Police officers with one of the suspects in the Darul Quran Ittifaqiyah religious school fire in Kampung Datuk Keramat, Kuala Lumpur, last month. The thought that children of such tender age could muster a fiery plan is in itself frightening. FILE PIC

IT seems that some of our children have upgraded themselves into hooligans. Looking at some of the violent acts they committed, they are close to becoming murderers. This is definitely not what we want our children to become.

After the death of Universiti Pertahanan Nasional Malaysia naval cadet Zulfarhan Osman Zulkarnain, who was tortured by his college mates, and T. Nhaveen, 18, who was assaulted by five youths, a few months ago, we were shocked again by another incident where two of seven teenagers remanded allegedly started a fire that killed 21 students, some as young as 6, and two teachers from the Darul Quran Ittifaqiyah religious school in Kuala Lumpur on Sept 24. It is difficult to fathom that the fire was deliberately started by children between the ages of 11 and 18.

I fail see how children that young could cause the death of 23 people. The two teenagers, who allegedly set fire to the religious school, did not show any remorse after being arrested. They put on tough faces when questioned about their act.

Although there were reports saying that it was not intended to end as a tragedy, the thought that children of such tender age could muster a fiery plan is in itself frightening.

We cannot deny there are many good and responsible children, but the small number of those with a vindictive nature makes us worry.

As we rue over the loss of lives, the blame game continues. Too often, we blame the education system without looking at other aspects in teaching and learning.

As a former academician, I resent the argument that schools and colleges are responsible for the unruly behaviour of our children.

Most children spend many hours at home during their growing-up years and many grow up into responsible beings. Perhaps, it’s the small number who lack the attention they need, or have become outcasts of the existing education and family systems that are problematic.

Without the support from family members and the community, these students are exposed to negative activities. Some dropouts smoke and become drug addicts.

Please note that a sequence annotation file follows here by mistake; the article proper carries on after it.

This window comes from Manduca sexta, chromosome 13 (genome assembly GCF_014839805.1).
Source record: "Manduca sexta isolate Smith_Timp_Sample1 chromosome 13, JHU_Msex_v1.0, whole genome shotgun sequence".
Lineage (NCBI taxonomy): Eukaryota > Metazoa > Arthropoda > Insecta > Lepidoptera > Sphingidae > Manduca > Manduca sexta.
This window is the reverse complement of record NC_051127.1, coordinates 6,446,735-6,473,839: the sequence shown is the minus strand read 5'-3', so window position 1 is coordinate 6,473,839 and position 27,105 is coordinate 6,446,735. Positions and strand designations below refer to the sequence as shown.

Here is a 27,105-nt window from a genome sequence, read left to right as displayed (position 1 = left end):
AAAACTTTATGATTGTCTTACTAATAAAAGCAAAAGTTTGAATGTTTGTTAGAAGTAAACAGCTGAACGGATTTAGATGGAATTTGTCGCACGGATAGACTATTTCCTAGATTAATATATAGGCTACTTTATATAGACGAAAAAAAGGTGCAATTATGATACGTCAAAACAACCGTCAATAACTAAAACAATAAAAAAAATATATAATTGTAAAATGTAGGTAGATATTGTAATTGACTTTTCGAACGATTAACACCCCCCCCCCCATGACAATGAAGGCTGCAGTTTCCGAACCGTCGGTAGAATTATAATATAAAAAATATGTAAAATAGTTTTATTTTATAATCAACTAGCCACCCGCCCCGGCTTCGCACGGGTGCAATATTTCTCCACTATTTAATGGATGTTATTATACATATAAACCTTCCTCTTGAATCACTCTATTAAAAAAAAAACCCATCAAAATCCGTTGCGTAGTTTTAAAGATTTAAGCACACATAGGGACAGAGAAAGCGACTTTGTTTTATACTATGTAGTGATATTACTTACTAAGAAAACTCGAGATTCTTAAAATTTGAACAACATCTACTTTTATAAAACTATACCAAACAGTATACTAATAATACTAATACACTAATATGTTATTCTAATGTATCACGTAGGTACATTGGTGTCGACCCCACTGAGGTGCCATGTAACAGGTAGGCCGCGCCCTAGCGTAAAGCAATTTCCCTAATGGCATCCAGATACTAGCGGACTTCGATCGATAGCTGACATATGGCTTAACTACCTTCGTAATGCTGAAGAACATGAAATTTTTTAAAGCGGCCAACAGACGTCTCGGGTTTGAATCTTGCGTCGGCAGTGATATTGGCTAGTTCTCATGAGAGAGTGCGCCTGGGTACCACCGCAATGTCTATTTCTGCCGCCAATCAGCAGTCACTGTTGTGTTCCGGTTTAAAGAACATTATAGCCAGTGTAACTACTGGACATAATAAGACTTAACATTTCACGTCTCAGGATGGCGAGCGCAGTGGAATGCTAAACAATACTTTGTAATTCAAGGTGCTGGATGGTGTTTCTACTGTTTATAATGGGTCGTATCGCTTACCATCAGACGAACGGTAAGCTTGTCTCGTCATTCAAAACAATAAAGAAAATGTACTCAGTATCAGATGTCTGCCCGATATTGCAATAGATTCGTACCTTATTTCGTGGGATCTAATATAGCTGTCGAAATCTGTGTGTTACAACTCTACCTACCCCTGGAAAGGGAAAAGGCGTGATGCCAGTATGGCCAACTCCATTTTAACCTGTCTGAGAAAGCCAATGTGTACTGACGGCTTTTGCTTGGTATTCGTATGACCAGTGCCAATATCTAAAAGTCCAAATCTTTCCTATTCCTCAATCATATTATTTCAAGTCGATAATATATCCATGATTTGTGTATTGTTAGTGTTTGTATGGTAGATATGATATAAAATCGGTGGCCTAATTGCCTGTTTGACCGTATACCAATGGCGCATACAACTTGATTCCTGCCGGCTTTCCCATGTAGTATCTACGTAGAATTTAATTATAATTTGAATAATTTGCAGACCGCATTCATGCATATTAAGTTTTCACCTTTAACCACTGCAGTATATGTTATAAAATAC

This assumption is supported by a recent report quoting Deputy Home Minister Datuk Nur Jazlan Mohamed, who said the ministry, together with police, had identified 420 schools nationwide as high risk, as some of their students were suspected to be involved in substance abuse.

Selangor police chief Commissioner Datuk Mazlan Mansor said that between January and August, police rounded up 226 students, including some for trafficking in drugs. These students were from secondary schools, as well as public and private higher education institutions.

There were earlier reports that some students were believed to be involved in gangsterism, not just bullying. In my opinion, this is why we should look at our values.

Let us not point fingers at others. We, as policymakers, educators, parents and the community are equally responsible in nurturing the wellbeing of our future generations. We have to admit that our children need help. They have become famous for the wrong reasons.

According to Transport Minister Datuk Seri Liow Tiong Lai, the Darul Quran Ittifaqiyah religious school tragedy is a wake-up call for social issues to be tackled promptly. Malaysia is developing rapidly, but all that means nothing if we do not grow in terms of our societal and moral values.

Perhaps, we should focus more on values and respect for others. We tend to focus too much on the performance of students. Schools want to produce students who are excellent academically.

Unfortunately, we do not focus much on values. That is why when these students enter the working environment, they get involved in corrupt practices.

Let’s look at Japan, which has one of the world’s best-educated populations. The secret is that Japanese students are exposed to and practise good values from young.

At a young age, Japanese students are in charge of chores, like cleaning and dusting. They even wash toilets. In public and junior high schools, lunch is provided on a standardised menu, and is eaten in the classroom to help pupils and teachers forge better relationships while eating together. They plant their own vegetables at their school compound and take turns cooking. While cooking, they study about food nutrients.

Another model to emulate is Finland’s education policies, which have been also highly praised. Finland has even started to export its model. Finland places a lot of value on free time and play. By law, teachers must give students a 15-minute break for every 45 minutes of instruction.

“Deficit of play” may lead to additional anxiety and other mental health issues, according to Professor Peter Gray, a research professor at Boston College and author of Free to Learn and Psychology.

The writer is a former associate professor at the Language of
Academy Studies, Universiti Teknologi Mara, Shah Alam

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